November 7, 2022
This month, we’re excited to spotlight Prof. Andrew F. Stewart. Prof. Stewart is the 2023 recipient of the AIA’s highest honor–the Gold Medal Award for Distinguished Archaeological Achievement. He’s also the Chancellor’s Research Professor, Professor of the Graduate School, and Nicholas C. Petris Professor of Greek Studies Emeritus in the Departments of Art History and Classics at the University of California at Berkeley in addition to Curator Emeritus of Greek and Roman Archaeology at the Phoebe A. Hearst Museum of Anthropology on Berkeley’s campus. For twenty years from 1986 to 2006, Prof. Stewart directed Berkeley’s excavations at Tel Dor in Israel. We asked Prof. Stewart some questions about his interest in archaeology and we’re excited for you to read his words!
What interests you about archaeology?
Everything. Although my family is Scottish, I grew up in England surrounded by history and archaeology, with medieval and Roman ruins within easy reach (between 200 yards by bike and 7 miles by car). I “discovered” and “planned” my first site when I was about ten, when my father was driving us down to Cornwall on vacation and we stopped off in the middle of Dartmoor for a picnic lunch. Although my summers were largely spent on the water (as my photo shows), when I was about 12, one summer I volunteered for a month’s work at the palace of Cogidubnus at Fishbourne, under Barry Cunliffe, and though I didn’t do any actual digging, I could at least stack the buckets, make the tea, and watch! By then I was already taking Classics at school, having been introduced to Latin when I was seven–I had no idea that it was a language, just something that had to be learned by rote (amo, amas, amat…) on penalty of execution! By eleven, I’d become sufficiently good at it to be “asked” to join the school’s tiny (and elite) Classics “stream,” and so–being British: we always do what we’re told! – I began Greek. Fortunately, one of our teachers had a BA in Classical Archaeology from Cambridge, so Greek and Roman history and archaeology began at once. My family was financially challenged (let’s say), but by my third year in the program, we had managed to scrape together enough money to sign me up for a kids’ bargain-basement 3-week package tour of Greece: three days there and three days back by train (total cost about 50 GBP, I seem to remember). When I got into Cambridge, I selected Option E: Classical Archaeology; spent my first summer camping and hitch-hiking in Greece with five of my classmates (we got there only a few weeks after the 1967 Colonels’ coup, which was interesting, to say the least); and that was it.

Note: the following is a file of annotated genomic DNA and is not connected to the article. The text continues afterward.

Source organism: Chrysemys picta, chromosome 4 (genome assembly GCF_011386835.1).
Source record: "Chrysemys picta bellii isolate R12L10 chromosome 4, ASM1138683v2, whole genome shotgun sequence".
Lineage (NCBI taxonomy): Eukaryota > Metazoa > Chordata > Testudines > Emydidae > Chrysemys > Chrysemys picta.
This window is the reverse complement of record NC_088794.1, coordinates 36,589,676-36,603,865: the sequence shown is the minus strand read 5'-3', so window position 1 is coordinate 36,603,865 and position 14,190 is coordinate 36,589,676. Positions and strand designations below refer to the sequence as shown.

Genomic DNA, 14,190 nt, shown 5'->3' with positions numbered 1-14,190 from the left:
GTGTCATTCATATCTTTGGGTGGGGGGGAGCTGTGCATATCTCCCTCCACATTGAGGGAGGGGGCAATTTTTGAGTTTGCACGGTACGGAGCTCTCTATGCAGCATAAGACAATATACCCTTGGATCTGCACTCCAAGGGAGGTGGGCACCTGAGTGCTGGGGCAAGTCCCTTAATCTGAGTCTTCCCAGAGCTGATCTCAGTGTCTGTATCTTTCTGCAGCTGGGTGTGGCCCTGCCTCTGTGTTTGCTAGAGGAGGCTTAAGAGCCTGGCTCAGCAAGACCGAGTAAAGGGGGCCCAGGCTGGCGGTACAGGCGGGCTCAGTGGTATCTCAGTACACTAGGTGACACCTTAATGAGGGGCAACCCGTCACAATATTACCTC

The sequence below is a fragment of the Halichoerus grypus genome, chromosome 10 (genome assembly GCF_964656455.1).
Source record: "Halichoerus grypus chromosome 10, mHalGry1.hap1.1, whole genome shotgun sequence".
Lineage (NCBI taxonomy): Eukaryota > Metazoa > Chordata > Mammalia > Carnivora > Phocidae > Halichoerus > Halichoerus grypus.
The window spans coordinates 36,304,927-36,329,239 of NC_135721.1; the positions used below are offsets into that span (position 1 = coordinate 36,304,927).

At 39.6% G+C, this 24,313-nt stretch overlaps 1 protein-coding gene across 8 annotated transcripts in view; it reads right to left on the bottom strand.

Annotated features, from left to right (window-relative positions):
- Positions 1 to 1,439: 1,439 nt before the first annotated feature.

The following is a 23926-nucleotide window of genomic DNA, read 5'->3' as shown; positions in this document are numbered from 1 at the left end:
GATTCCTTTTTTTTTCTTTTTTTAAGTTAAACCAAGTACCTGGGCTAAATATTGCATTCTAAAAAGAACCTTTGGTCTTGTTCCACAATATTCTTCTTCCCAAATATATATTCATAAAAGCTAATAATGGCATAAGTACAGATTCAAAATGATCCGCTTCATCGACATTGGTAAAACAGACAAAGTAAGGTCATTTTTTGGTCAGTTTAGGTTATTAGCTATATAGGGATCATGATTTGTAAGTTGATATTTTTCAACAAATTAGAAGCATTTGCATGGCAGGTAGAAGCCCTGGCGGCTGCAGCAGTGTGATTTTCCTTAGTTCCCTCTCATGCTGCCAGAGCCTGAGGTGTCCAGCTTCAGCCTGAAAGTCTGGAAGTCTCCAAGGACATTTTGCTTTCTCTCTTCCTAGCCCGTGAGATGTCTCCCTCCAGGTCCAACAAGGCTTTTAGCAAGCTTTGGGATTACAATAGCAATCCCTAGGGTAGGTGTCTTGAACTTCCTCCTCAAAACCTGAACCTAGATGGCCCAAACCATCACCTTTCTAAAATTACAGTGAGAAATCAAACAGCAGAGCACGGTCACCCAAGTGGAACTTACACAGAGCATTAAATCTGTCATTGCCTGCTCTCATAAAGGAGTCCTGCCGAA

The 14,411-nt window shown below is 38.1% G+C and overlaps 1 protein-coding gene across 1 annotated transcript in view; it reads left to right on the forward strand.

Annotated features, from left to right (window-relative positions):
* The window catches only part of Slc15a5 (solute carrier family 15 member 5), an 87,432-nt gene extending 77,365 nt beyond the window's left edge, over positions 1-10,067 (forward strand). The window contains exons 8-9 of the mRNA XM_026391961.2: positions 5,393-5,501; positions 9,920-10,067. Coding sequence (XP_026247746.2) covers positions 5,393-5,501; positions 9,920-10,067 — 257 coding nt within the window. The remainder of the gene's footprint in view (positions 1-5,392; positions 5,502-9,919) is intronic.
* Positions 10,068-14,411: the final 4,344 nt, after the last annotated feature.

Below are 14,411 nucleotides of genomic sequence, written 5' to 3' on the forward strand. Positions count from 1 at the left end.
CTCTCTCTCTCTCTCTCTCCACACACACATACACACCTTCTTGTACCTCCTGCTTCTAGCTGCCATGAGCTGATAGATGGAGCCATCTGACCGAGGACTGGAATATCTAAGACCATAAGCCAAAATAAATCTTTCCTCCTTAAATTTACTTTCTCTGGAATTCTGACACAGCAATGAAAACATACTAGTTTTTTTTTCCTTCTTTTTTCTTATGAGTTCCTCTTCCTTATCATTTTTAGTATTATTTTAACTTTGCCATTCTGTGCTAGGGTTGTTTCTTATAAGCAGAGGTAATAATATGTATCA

How did you find out about the AIA?
Easy. I’d known about it in school and at Cambridge (either the school library or the teacher I mentioned got the AJA: those were the days!), so when I was invited to teach at U.C. Berkeley from New Zealand (my first job) I simply went to a lecture and joined up.
What made you decide to get involved with the San Francisco Society?
After a few years, they asked me to be president; yet another offer that I couldn’t refuse, since their benign Godfather (“Greenie”: the late, great Crawford Greenewalt, excavator of Sardis) made it.